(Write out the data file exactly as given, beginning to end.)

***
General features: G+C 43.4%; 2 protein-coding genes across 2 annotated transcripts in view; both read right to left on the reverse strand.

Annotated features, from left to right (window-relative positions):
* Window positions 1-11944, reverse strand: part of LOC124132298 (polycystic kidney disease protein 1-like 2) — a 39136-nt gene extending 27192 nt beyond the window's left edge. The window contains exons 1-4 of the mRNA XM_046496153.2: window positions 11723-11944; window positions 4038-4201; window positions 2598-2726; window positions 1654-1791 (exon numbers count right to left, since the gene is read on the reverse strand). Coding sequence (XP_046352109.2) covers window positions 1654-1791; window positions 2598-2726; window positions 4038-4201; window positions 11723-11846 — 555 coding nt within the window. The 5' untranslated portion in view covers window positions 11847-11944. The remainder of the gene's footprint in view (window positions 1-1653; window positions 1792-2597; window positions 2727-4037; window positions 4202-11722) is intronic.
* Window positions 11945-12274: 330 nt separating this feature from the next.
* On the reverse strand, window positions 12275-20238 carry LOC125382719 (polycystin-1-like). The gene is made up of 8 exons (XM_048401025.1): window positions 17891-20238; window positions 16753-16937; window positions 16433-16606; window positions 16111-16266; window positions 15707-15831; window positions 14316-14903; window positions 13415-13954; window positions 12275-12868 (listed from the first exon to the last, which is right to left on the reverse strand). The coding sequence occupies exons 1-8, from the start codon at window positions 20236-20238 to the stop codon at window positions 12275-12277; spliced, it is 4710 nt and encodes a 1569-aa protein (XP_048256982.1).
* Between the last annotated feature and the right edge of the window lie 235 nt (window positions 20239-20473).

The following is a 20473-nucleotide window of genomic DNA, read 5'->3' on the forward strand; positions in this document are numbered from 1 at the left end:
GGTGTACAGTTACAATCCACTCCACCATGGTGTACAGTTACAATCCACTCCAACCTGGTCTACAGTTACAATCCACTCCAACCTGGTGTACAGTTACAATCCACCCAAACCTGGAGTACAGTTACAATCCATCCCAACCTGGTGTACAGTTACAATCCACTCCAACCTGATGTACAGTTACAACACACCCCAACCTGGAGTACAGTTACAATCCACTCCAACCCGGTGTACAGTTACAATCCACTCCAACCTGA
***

General features: G+C 43.4%; 2 protein-coding genes across 2 annotated transcripts in view; both read right to left on the reverse strand.

Annotated features, from left to right (window-relative positions):
* Window positions 1-11944, reverse strand: part of LOC124132298 (polycystic kidney disease protein 1-like 2) — a 39136-nt gene extending 27192 nt beyond the window's left edge. The window contains exons 1-4 of the mRNA XM_046496153.2: window positions 11723-11944; window positions 4038-4201; window positions 2598-2726; window positions 1654-1791 (exon numbers count right to left, since the gene is read on the reverse strand). Coding sequence (XP_046352109.2) covers window positions 1654-1791; window positions 2598-2726; window positions 4038-4201; window positions 11723-11846 — 555 coding nt within the window. The 5' untranslated portion in view covers window positions 11847-11944. The remainder of the gene's footprint in view (window positions 1-1653; window positions 1792-2597; window positions 2727-4037; window positions 4202-11722) is intronic.
* Window positions 11945-12274: 330 nt separating this feature from the next.
* On the reverse strand, window positions 12275-20238 carry LOC125382719 (polycystin-1-like). The gene is made up of 8 exons (XM_048401025.1): window positions 17891-20238; window positions 16753-16937; window positions 16433-16606; window positions 16111-16266; window positions 15707-15831; window positions 14316-14903; window positions 13415-13954; window positions 12275-12868 (listed from the first exon to the last, which is right to left on the reverse strand). The coding sequence occupies exons 1-8, from the start codon at window positions 20236-20238 to the stop codon at window positions 12275-12277; spliced, it is 4710 nt and encodes a 1569-aa protein (XP_048256982.1).
* Between the last annotated feature and the right edge of the window lie 235 nt (window positions 20239-20473).

The following is a 20473-nucleotide window of genomic DNA, read 5'->3' on the forward strand; positions in this document are numbered from 1 at the left end:
GGTGTACAGTTACAATCCACTCCACCATGGTGTACAGTTACAATCCACTCCAACCTGGTCTACAGTTACAATCCACTCCAACCTGGTGTACAGTTACAATCCACCCAAACCTGGAGTACAGTTACAATCCATCCCAACCTGGTGTACAGTTACAATCCACTCCAACCTGATGTACAGTTACAACACACCCCAACCTGGAGTACAGTTACAATCCACTCCAACCCGGTGTACAGTTACAATCCACTCCAACCTGA